Conservatives want humble FCC chief.  A coalition of conservative groups is urging President Obama to pick a new Federal Communications Commission chairman who will take a light touch with new regulations.  (The Hill)

Motorola Mobility Risks EU Patent Complaint.  As Google Inc. (GOOG)’s antitrust clash over search-engine fair-play nears a possible settlement, its Motorola Mobility Holdings unit is embroiled in a separate European Union probe into its control of key patents in gadgets from Apple Inc. (AAPL) iPads to Microsoft Corp. (MSFT)’s Xbox console.  (Bloomberg)


Google Execs Say 'The Power Of Information Is Underrated'.  Is it naive to believe that improved Internet access can help open up truly autocratic regimes like North Korea? Google executives Eric Schmidt and Jared Cohen, authors of The New Digital Age, say the power of information is underrated.  (NPR)

Hey Silicon Valley, innovation isn’t all about you.  Execs from Brown Brothers Harriman,Goodyear, the Mayo Clinic and Whirlpool — organizations that have more than 500 years of experience between them — talk about how they fuel innovation.  (

Tech Business

Mozilla Firefox OS smartphones sell out within hours.  Mozilla, better know for its Firefox Web browser, is trying to get into the smartphone business, and if its first step into the market is any indication, it may have a winner.  On Tuesday, the nonprofit organization rolled out to developers two smartphones running its Firefox OS mobile operating system. It sold out in just a few hours.  (LA Times)

Sleeping ad giant Amazon finally stirs. Inc is known in the advertising industry as the "sleeping giant" because the world's largest Internet retailer harbors a trove of consumer-spending data that many marketers have called an unrealized opportunity.  (Reuters)

Facebook plans Iowa data center to help support Instagram.  Facebook is building a data center near Des Moines, Iowa, to bolster its computing power as it rolls out new services and as the growing use of smartphones increase the pressure on its infrastructure.  (San Jose Mercury News)

Falling TV sales hit LG Electronics.  That overshadowed record smartphone sales as LG tries to make up lost ground in the mobile phone market by focusing on emerging markets.  (FT)

ZTE optimistic over pickup in LTE, cloud opportunities.  The Chinese telecoms gear maker is looking to leverage an expected growth in demand driven by network upgrades and cloud computing solutions, as it looks to return to profit this year.  (ZDNet)

ITI Member News

As Profit Slips, Apple Looks to Reward Shareholders.  Timothy Cook, Apple’s chief, with an iPad Mini. Products like the Mini have smaller profit margins than some older Apple devices.  The technology giant, which reported the first decline in quarterly earnings in a decade, announced plans to spend more than $100 billion on stock buybacks and dividends.  (NYT)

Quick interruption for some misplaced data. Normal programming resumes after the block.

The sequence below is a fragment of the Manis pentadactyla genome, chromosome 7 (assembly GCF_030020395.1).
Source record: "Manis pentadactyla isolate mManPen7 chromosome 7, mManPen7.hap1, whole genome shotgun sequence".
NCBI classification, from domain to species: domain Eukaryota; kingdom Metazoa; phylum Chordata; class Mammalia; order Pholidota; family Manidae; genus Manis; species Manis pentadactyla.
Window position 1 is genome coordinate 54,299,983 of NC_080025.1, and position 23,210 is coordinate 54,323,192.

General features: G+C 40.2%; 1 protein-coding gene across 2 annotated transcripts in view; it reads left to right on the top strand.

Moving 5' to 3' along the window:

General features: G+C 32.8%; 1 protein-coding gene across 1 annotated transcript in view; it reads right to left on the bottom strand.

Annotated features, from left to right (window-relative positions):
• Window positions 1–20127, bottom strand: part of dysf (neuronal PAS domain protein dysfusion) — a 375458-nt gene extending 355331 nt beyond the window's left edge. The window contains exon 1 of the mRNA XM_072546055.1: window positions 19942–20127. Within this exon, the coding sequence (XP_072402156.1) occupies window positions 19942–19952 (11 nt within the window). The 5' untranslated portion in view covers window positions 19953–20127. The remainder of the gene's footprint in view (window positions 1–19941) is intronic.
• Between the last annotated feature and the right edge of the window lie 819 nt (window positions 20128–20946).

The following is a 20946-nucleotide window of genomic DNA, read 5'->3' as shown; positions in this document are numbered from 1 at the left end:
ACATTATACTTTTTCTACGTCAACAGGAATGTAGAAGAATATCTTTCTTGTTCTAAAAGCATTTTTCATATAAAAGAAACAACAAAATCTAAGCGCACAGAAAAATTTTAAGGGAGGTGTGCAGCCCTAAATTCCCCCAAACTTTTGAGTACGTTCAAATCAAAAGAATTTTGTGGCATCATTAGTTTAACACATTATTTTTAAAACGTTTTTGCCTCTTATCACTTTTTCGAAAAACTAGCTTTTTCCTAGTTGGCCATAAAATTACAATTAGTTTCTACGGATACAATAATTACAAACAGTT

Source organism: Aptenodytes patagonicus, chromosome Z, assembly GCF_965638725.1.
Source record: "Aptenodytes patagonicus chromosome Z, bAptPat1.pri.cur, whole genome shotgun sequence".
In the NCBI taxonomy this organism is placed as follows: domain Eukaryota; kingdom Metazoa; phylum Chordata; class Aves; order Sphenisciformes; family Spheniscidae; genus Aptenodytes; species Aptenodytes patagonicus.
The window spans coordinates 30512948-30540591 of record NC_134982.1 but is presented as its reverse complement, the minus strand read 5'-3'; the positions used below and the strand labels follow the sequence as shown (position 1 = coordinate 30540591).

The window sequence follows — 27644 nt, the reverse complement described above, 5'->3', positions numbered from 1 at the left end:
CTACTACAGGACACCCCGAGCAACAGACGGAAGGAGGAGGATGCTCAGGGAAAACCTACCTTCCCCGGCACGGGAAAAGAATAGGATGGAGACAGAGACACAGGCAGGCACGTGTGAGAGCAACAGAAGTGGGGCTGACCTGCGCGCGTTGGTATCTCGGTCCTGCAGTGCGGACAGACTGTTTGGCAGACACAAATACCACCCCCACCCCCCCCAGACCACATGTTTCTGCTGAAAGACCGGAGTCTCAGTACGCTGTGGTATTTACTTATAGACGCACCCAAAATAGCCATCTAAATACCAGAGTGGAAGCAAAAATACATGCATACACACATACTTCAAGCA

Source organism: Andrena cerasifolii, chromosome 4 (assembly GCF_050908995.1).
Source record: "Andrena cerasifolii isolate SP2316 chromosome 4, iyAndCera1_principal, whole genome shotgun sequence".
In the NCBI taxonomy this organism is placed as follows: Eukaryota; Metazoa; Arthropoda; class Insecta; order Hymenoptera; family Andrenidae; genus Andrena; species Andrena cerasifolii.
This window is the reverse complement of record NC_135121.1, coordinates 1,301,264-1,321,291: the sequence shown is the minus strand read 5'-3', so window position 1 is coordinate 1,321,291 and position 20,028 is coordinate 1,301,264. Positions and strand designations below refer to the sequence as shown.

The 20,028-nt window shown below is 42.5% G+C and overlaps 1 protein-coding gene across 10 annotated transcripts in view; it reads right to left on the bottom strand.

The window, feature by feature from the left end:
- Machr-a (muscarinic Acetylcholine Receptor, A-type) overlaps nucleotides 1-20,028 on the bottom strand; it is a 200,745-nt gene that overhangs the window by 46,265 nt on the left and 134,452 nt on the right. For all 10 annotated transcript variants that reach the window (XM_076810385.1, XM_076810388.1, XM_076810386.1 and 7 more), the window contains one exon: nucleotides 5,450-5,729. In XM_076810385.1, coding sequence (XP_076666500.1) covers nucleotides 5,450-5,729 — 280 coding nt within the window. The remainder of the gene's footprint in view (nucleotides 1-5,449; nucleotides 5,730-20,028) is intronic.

Apple Snaps Growth Streak.  Apple reported strong demand for its iPhones and iPads, but posted its first profit drop in a decade and signaled that new products may not arrive as quickly as investors hope.  (WSJ)

Is Apple Looking For Tim Cook Replacement?  Apple board may have started secret search for new CEO, one report says.  (Information Week)

Canon, Nintendo find solace in Abenomics as weaker yen boosts outlook.  Super Mario creator Nintendo Co Ltd forecast a return to the black after two years of losses and camera maker Canon Inc raised its profit forecast by nearly 10 percent as a weaker yen, spurred by aggressive deflation-fighting policies, bolstered the outlook of Japan's tech companies.  (Reuters)

Google buys Wavii for $30 million, mirroring Yahoo's deal.  Google Inc has acquired Wavii, the Seattle-based startup behind a news summarization app, for roughly $30 million in cash, a person with knowledge of the matter said Tuesday.  (Reuters)

SAP to Double Africa Workforce as Europe Slows.  SAP AG (SAP), the biggest maker of business-management software, is pushing further into oil- and gas-rich African countries as growth in Europe remains subdued and Asian markets slow.  (Bloomberg)

BlackBerry's Keyboard Is Back—Will It Sell?  Research In Motion is pinning its hopes partly on the debut this week of the BlackBerry Q10, its first keyboard-equipped model since the BlackBerry Bold was introduced in 2009.  (WSJ)

VMware boosts quarterly revenue and sees a good year ahead.  With hybrid-cloud and network-virtualization products on the way, VMware expects more revenue growth this year on top of a strong first quarter.  (

Can chip companies profit off the maker movement? TI is betting on it.  Chipmakers are eying the maker community as a possible development community for the internet of things. Texas Instruments has two new offerings for this crowd.  (

Today on the Hill

Senate:  The Senate convenes at 9:30 a.m. ET and will vote on a motion to proceed to a bill that would allow states to collect taxes on more online purchases by their residents.  Senators also will vote on the nominations of Jane Kelly to be a judge for the U.S. Eighth Circuit Court and Sylvia Mathews Burwell to be director of the Office of Management and Budget.

House:  The House convenes at noon.  Members are expected to vote on legislation that would keep high-risk health pools created by the 2010 health care overhaul open through the end of the year by shifting about $4 billion from other programs authorized by the law.

1600 Penn.

President Obama is on the road today, headed to Dallas, Tex., for events during the next two days.  Tonight at 7:30 CDT, the president will deliver remarks at an event for the DNC.  Tomorrow, President Obama will attend a memorial service for the victims of the fertilizer plant explosion in West, Tex., and the official opening of the President George W. Bush Library.